Contact: Rabiah Burks
FAMM Calls for Sentencing Reform After New Report Documents Arizona’s Prison Growth
WASHINGTON — Today, a new report was released that details how Arizona has come to have the fourth-highest incarceration rate in the country. The group FWD.us published the report, “Arizona’s Imprisonment Problem: The High Price of Prison Growth.” Using data collected from across the state, the report shows significant increases in the number of people going to prison, how long they stay, and the cost to taxpayers.
FAMM Vice President of Policy Molly Gill said, “This important report shows that Arizona’s sprawling and expensive prison system is no accident. The legislature needs to reconsider putting so many nonviolent offenders in prison and keeping them there longer than other states do. That isn’t good for public safety, taxpayers, families, or the community. Arizona can do better, and this report gives some good suggestions for places to start.”
The report found that:
- There are nearly as many people in Arizona prisons today — about 42,000 — as there are at the University of Arizona;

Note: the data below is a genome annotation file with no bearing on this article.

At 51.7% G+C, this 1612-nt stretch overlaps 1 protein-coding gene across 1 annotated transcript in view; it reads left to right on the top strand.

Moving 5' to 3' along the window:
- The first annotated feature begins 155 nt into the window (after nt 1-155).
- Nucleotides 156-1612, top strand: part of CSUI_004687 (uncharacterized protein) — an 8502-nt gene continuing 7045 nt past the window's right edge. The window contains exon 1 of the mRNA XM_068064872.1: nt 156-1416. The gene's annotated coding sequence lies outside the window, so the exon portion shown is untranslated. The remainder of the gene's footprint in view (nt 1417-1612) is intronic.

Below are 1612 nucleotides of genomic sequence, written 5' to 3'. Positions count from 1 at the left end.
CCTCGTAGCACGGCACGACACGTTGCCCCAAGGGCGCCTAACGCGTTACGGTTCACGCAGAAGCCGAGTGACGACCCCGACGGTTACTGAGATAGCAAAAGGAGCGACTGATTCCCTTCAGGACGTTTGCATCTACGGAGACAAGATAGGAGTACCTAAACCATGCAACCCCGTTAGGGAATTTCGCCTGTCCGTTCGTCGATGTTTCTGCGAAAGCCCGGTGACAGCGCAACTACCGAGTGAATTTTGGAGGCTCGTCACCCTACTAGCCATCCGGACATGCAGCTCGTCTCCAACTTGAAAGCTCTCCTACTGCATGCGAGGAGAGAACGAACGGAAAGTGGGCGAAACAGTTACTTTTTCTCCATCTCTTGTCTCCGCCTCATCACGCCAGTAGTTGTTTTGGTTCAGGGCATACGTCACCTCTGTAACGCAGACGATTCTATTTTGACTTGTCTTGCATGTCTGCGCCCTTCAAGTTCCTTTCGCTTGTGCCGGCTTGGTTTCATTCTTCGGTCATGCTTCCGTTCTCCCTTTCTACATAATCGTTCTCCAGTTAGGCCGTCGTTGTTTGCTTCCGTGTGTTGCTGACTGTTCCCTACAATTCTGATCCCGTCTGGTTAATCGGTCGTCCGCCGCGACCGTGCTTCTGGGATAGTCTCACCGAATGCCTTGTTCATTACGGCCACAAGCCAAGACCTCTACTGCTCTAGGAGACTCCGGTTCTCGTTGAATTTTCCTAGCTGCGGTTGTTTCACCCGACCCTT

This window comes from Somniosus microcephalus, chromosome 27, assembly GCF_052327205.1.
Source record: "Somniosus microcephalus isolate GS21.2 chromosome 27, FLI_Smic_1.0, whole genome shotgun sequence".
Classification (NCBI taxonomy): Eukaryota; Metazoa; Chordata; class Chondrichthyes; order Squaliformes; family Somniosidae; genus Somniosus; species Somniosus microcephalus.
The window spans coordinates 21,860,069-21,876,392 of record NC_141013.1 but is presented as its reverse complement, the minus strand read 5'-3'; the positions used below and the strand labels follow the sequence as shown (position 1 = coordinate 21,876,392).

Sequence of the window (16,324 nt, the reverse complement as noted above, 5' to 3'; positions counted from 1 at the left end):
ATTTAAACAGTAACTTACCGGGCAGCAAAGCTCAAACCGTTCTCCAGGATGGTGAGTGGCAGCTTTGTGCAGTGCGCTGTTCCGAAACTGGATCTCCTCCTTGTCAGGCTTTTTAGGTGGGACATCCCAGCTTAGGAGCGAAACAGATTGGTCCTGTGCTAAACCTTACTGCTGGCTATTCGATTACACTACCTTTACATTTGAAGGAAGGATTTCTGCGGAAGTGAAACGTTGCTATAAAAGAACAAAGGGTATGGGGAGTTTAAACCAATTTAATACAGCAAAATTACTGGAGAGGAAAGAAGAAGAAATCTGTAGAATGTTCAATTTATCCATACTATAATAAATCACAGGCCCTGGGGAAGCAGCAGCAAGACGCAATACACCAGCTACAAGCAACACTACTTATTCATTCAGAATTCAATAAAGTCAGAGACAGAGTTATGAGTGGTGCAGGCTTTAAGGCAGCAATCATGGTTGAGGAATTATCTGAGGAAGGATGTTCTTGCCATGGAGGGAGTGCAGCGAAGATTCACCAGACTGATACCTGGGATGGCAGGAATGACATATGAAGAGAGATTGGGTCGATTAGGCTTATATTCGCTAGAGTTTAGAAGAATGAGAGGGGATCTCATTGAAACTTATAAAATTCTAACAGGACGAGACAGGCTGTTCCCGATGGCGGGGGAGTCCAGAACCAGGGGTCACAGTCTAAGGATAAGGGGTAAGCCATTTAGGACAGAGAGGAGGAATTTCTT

- Arizona’s prison population has grown 60 percent since 2000, and this growth is not due to an increase in crime;
- This prison population growth has led to corrections costs of more than one billion dollars annually for Arizona taxpayers, far more than taxpayers in neighboring states pay for their smaller prison populations;
- Seven in 10 people entering prison in Arizona do so for nonviolent crimes, an 80 percent increase since 2000;
- The number of people going to prison for drug offenses has doubled in Arizona since 2000;
- People stay in prison longer in Arizona on average than they do in other states – 13 months longer for property offenses, 34 to 45 months longer for drug distribution offenses, and seven months longer for violent offenses; and
- Arizona is only one of three states that require all prisoners to serve at least 85 percent of their total sentences, regardless of the prisoner’s rehabilitation while incarcerated.
FAMM is working with FWD.us and other advocates across the political spectrum in Arizona to reform the state’s sentencing laws so that people like drug offenders Amber Carlson, Stephanie Troy, and Lisa Andrews get more reasonable punishments, rather than excessive sentences that are not cost-effective.
FAMM is a nonpartisan, national advocacy organization that promotes fair and effective criminal justice reforms to make our communities safe. Founded in 1991, FAMM promotes change by raising the voices of families and individuals who are directly affected by counterproductive sentencing and prison policies.
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